The closest any movie came to affecting the course of a presidential campaign may have been Frank Capra’s State of the Union. It came out in the middle of the 1948 race, premiering in Washington at an event sponsored by the White House Correspondents’ Association and drawing both Capra and President Harry Truman.
Pointing to that premiere, Variety in 1949 called State of the Union the “film that changed history.” Said an advance man for Truman: “The most important film of 1949—if importance lies in influencing people and events—was Frank Capra’s State of the Union.” It was influential because it showed how “a presidential candidate beats the political bosses by going over their heads with a dramatic appeal to the people.” Truman watched the film repeatedly and, contended Variety, “he did exactly what the movie candidate did—he went to the people.”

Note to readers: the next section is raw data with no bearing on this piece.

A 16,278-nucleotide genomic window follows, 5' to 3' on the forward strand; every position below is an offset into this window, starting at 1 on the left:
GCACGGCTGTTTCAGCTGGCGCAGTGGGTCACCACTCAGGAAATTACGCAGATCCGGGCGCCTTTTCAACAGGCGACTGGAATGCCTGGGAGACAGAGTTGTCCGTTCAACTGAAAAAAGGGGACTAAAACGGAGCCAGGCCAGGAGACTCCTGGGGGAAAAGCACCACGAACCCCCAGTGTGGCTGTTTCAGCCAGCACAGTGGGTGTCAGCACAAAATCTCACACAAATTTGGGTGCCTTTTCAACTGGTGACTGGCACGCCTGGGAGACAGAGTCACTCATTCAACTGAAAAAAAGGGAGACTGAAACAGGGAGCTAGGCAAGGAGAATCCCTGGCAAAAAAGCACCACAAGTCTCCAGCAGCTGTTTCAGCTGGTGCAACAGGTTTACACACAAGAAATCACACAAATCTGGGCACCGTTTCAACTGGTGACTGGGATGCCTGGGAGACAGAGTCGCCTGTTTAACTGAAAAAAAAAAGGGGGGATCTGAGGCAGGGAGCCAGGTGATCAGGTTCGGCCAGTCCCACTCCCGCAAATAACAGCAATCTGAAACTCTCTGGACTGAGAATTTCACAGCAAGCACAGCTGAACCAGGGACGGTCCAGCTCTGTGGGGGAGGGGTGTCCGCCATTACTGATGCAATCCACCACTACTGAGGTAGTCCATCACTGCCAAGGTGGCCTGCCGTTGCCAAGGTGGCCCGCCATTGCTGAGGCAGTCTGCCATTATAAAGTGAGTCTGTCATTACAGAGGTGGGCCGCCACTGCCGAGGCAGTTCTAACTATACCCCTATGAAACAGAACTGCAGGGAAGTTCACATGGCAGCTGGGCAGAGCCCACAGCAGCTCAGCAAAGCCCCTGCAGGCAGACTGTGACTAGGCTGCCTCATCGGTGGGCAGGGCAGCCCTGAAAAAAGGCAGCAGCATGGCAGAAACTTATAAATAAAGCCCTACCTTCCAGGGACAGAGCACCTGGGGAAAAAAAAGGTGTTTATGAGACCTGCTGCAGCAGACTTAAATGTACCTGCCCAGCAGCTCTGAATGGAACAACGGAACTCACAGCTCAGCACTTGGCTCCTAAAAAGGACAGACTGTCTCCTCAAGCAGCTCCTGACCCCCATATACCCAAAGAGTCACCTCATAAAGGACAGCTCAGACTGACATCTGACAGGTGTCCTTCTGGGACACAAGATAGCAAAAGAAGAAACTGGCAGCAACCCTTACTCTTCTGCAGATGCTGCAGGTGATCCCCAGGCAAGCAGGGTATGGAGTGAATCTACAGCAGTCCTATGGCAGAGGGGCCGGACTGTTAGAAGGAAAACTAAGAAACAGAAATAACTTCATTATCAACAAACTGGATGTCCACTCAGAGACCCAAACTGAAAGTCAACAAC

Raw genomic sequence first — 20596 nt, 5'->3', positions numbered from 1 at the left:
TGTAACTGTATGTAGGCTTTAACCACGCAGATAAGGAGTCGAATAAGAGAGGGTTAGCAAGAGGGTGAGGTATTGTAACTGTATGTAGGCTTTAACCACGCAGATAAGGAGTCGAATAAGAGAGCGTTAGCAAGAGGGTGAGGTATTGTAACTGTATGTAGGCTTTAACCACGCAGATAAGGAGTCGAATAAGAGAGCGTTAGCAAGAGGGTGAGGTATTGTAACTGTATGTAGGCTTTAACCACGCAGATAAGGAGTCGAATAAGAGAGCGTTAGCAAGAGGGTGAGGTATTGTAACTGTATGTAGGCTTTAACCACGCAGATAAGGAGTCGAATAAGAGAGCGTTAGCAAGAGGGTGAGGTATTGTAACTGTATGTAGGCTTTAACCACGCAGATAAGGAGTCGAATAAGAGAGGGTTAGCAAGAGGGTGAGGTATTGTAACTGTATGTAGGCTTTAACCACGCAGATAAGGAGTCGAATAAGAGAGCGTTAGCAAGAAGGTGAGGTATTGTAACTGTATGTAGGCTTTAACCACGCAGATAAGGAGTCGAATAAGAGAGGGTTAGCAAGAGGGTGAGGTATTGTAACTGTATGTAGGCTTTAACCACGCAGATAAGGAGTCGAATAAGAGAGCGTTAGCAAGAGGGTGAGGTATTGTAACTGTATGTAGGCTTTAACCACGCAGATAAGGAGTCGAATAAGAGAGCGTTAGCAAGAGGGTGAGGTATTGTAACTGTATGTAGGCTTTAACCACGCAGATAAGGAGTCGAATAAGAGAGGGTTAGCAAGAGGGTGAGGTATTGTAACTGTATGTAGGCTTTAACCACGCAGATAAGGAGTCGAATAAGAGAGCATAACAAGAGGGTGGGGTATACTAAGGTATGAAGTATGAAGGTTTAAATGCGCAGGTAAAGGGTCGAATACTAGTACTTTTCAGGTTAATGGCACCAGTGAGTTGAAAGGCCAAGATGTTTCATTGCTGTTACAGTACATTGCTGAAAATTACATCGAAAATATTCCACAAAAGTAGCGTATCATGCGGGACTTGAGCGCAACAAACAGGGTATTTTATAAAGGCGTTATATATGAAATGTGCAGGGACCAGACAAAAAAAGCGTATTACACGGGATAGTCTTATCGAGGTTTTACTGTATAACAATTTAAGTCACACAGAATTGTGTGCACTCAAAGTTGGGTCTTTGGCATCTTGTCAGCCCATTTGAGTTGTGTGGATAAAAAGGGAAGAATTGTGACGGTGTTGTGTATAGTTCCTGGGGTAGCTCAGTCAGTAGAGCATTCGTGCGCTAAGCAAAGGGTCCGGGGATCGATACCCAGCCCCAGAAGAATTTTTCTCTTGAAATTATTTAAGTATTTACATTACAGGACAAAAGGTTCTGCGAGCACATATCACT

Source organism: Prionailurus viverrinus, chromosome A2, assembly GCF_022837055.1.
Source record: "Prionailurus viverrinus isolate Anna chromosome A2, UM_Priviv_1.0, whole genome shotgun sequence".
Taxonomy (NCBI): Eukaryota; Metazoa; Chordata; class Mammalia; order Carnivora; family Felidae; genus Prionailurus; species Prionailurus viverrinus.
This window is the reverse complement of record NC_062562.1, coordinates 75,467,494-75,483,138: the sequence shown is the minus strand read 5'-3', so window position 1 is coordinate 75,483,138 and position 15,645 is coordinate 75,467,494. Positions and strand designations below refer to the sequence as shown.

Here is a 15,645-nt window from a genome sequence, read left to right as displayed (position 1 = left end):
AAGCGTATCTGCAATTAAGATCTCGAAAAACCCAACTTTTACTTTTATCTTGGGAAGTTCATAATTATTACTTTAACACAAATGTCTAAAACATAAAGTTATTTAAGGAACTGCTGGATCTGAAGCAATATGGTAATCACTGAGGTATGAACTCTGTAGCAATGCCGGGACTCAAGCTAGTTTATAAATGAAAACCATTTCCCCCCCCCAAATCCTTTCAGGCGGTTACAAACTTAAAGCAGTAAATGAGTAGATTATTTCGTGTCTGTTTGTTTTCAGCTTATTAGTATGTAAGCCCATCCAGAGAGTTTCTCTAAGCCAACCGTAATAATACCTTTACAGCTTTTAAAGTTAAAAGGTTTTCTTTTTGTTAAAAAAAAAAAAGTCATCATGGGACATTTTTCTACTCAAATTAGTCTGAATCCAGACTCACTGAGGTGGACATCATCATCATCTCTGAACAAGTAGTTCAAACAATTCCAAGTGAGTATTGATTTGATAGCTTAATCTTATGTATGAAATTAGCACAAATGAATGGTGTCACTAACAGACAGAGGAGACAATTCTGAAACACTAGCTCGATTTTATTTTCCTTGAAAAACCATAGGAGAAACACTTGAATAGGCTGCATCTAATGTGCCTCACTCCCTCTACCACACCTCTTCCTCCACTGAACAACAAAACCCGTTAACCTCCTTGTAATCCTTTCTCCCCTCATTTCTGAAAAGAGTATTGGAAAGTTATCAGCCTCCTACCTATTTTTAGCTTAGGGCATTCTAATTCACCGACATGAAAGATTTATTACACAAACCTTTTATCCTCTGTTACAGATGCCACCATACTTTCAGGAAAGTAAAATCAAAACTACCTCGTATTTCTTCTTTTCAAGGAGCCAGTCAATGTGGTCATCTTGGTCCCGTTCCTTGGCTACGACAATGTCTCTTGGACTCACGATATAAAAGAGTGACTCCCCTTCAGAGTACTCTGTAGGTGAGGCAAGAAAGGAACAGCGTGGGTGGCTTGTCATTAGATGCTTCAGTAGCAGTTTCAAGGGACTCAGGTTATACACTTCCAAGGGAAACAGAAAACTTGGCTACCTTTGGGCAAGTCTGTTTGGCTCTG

If that’s true, State of the Union stands alone. For most movies about politics, candidates just hope not to be damaged. As John Glenn said in 1983 when asked about The Right Stuff, “If President Reagan survived Bedtime for Bonzo, I guess I can survive.”